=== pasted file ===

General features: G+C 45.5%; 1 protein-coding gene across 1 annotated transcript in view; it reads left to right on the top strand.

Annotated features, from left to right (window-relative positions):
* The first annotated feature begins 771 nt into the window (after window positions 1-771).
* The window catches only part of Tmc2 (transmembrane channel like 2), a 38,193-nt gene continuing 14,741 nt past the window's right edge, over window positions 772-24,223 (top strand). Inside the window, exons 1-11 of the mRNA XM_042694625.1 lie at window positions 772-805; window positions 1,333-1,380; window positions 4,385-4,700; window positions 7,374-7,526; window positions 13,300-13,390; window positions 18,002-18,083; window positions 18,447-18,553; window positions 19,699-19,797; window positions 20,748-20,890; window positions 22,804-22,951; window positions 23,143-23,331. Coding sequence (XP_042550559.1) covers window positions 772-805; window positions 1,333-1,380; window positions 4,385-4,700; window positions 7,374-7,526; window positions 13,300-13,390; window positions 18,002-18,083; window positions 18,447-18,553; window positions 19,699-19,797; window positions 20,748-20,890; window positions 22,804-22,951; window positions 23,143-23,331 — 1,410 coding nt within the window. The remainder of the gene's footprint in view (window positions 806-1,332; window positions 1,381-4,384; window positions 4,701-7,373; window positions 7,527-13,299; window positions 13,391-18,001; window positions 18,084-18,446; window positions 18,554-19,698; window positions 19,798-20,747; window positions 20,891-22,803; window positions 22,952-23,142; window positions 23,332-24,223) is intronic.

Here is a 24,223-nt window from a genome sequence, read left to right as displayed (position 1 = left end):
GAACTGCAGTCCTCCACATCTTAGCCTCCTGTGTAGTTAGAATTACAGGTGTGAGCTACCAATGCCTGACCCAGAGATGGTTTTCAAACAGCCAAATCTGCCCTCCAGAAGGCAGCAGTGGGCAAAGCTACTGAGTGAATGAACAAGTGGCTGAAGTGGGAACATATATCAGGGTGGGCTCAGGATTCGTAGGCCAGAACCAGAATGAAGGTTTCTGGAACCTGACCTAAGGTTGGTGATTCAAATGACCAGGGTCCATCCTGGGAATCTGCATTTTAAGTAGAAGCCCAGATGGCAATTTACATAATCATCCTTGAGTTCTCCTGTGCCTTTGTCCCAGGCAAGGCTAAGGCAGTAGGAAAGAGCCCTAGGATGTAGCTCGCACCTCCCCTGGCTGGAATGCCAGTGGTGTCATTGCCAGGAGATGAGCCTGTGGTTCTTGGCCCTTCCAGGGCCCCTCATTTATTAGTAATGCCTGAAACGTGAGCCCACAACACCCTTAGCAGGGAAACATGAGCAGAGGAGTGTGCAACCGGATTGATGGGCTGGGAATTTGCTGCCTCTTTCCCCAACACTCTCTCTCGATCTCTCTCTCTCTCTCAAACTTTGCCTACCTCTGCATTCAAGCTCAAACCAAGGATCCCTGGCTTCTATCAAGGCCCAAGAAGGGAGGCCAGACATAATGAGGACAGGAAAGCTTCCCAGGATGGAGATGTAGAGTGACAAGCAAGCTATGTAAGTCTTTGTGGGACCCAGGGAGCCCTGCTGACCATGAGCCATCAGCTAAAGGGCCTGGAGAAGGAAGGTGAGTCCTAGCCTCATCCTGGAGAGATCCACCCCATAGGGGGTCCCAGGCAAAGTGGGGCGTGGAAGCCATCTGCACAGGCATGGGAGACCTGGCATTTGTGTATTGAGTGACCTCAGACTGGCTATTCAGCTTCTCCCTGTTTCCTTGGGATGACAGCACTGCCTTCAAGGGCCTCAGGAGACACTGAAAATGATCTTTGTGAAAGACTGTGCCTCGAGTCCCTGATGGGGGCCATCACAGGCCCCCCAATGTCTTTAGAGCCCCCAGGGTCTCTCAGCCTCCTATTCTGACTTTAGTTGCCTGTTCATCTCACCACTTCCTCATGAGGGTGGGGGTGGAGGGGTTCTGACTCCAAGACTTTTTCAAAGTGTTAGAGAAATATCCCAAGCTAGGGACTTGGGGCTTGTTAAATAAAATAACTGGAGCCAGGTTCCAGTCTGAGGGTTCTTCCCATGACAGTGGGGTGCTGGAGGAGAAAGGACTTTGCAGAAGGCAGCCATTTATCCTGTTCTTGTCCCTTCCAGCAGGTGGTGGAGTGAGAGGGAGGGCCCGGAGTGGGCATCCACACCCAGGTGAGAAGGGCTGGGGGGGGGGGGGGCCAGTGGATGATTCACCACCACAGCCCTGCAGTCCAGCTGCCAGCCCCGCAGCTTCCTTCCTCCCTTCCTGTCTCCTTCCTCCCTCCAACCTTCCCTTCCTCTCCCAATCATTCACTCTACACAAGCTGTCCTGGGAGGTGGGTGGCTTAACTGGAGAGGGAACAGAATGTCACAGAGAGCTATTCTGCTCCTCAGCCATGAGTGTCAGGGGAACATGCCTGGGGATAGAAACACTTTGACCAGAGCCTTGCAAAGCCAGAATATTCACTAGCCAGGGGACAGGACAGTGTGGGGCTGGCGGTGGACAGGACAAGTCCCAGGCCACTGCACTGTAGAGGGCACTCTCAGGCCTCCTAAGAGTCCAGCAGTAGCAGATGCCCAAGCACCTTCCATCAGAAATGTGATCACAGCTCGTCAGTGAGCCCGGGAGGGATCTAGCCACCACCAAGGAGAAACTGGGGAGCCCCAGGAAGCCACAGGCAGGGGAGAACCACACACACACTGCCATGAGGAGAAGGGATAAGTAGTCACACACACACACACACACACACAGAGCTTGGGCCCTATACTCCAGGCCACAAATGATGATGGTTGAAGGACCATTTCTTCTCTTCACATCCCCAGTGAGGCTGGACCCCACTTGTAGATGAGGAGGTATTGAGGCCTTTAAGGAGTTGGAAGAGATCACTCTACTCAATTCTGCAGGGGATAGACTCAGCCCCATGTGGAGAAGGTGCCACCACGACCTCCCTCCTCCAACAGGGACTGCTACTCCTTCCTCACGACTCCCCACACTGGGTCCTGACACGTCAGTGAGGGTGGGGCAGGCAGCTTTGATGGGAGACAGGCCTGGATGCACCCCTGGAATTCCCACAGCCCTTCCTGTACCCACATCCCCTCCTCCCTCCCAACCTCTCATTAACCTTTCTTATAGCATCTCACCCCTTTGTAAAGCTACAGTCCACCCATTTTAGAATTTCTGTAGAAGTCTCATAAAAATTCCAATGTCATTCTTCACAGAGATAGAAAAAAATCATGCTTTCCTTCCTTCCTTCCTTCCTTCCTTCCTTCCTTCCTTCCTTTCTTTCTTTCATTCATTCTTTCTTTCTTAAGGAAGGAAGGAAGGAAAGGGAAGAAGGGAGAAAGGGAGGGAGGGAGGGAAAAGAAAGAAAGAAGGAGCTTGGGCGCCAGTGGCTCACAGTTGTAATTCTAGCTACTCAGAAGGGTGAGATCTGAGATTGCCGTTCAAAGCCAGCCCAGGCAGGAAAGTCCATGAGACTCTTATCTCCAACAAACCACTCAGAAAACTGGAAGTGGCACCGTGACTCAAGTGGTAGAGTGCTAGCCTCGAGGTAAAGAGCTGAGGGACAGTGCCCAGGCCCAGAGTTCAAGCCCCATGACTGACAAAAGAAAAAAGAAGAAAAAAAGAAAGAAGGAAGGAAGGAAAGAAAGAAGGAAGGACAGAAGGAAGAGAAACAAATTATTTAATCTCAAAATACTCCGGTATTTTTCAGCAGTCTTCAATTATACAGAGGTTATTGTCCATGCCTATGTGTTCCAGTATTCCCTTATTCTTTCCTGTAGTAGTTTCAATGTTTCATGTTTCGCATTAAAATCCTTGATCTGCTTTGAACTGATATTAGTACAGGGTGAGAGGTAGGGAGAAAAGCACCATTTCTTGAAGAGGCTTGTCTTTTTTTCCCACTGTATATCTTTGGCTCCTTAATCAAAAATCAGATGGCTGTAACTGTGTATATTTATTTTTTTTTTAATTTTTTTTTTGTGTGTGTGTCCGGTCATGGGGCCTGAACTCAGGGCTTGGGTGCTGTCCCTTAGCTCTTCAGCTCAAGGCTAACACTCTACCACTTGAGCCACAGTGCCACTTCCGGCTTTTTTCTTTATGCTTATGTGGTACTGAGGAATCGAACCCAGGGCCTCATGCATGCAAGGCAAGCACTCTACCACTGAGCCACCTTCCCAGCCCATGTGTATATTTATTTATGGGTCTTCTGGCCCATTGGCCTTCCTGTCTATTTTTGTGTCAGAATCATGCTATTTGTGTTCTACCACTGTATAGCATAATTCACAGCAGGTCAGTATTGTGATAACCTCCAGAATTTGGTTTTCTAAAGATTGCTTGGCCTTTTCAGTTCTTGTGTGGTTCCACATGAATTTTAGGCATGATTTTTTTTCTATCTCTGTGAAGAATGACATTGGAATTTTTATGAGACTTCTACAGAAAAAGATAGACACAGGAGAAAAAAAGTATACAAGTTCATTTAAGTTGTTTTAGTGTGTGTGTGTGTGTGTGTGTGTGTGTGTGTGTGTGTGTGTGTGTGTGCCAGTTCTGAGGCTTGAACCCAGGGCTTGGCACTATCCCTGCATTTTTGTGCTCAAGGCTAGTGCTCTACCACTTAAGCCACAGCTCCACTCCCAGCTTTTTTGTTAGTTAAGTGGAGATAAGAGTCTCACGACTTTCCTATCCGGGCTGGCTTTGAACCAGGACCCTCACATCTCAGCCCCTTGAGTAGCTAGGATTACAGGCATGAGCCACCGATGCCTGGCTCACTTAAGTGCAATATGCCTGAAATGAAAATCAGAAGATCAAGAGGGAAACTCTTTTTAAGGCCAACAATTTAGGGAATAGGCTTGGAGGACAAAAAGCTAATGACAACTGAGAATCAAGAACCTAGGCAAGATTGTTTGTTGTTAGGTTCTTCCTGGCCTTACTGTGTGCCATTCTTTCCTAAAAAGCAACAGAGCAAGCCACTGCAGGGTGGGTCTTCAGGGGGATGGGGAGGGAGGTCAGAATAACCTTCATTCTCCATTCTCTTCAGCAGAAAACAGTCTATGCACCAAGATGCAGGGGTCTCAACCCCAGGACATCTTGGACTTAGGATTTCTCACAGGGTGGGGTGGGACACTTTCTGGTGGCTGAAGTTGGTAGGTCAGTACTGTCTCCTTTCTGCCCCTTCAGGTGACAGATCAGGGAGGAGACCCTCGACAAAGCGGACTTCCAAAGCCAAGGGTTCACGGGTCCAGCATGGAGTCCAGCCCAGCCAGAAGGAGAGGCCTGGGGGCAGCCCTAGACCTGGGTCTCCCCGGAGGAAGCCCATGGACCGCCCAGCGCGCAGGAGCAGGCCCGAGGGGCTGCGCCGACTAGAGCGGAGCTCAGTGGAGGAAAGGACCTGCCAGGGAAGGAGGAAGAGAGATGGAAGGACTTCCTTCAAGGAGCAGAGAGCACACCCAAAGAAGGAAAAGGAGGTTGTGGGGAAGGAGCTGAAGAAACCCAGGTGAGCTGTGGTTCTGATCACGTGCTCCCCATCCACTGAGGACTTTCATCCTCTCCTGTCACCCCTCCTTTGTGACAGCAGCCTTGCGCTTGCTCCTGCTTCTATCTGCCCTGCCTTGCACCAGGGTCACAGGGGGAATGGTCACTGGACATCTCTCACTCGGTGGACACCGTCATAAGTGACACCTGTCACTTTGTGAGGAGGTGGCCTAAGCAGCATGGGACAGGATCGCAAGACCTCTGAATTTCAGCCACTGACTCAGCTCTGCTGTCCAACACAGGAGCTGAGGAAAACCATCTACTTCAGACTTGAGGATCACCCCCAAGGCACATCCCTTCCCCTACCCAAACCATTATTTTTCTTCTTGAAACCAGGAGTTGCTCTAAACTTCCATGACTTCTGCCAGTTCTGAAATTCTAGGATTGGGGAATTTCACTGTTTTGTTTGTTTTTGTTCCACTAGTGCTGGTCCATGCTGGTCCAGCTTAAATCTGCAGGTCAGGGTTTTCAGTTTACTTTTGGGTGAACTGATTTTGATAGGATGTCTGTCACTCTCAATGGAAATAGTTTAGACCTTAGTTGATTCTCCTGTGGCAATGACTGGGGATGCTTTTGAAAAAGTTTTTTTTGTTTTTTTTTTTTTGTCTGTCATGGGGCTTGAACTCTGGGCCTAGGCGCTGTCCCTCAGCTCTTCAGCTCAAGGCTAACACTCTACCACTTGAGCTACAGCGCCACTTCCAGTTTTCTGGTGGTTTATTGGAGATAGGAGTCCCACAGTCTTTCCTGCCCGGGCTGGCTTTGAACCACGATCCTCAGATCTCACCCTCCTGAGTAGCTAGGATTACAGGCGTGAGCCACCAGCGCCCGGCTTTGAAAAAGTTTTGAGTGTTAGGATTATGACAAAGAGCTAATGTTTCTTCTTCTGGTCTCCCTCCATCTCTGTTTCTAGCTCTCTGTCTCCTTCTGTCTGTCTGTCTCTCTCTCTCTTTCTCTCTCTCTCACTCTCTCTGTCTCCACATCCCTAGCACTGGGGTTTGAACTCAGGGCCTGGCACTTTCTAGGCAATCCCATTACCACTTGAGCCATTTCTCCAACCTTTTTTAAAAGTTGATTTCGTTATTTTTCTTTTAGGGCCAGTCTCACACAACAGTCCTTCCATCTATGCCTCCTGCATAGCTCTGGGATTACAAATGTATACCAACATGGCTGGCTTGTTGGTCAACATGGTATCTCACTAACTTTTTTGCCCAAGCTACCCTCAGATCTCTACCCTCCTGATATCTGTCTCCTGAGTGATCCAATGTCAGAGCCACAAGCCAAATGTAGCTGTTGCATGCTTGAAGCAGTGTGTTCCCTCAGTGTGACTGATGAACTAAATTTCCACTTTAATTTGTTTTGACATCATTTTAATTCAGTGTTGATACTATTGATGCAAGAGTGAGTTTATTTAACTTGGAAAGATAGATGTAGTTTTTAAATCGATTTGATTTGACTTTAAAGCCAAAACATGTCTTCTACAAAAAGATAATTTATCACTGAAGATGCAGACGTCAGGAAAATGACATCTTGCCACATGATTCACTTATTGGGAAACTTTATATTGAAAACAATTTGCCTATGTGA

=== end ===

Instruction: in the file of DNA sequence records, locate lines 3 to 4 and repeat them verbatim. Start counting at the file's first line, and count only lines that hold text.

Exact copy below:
* The first annotated feature begins 771 nt into the window (after window positions 1-771).
* The window catches only part of Tmc2 (transmembrane channel like 2), a 38,193-nt gene continuing 14,741 nt past the window's right edge, over window positions 772-24,223 (top strand). Inside the window, exons 1-11 of the mRNA XM_042694625.1 lie at window positions 772-805; window positions 1,333-1,380; window positions 4,385-4,700; window positions 7,374-7,526; window positions 13,300-13,390; window positions 18,002-18,083; window positions 18,447-18,553; window positions 19,699-19,797; window positions 20,748-20,890; window positions 22,804-22,951; window positions 23,143-23,331. Coding sequence (XP_042550559.1) covers window positions 772-805; window positions 1,333-1,380; window positions 4,385-4,700; window positions 7,374-7,526; window positions 13,300-13,390; window positions 18,002-18,083; window positions 18,447-18,553; window positions 19,699-19,797; window positions 20,748-20,890; window positions 22,804-22,951; window positions 23,143-23,331 — 1,410 coding nt within the window. The remainder of the gene's footprint in view (window positions 806-1,332; window positions 1,381-4,384; window positions 4,701-7,373; window positions 7,527-13,299; window positions 13,391-18,001; window positions 18,084-18,446; window positions 18,554-19,698; window positions 19,798-20,747; window positions 20,891-22,803; window positions 22,952-23,142; window positions 23,332-24,223) is intronic.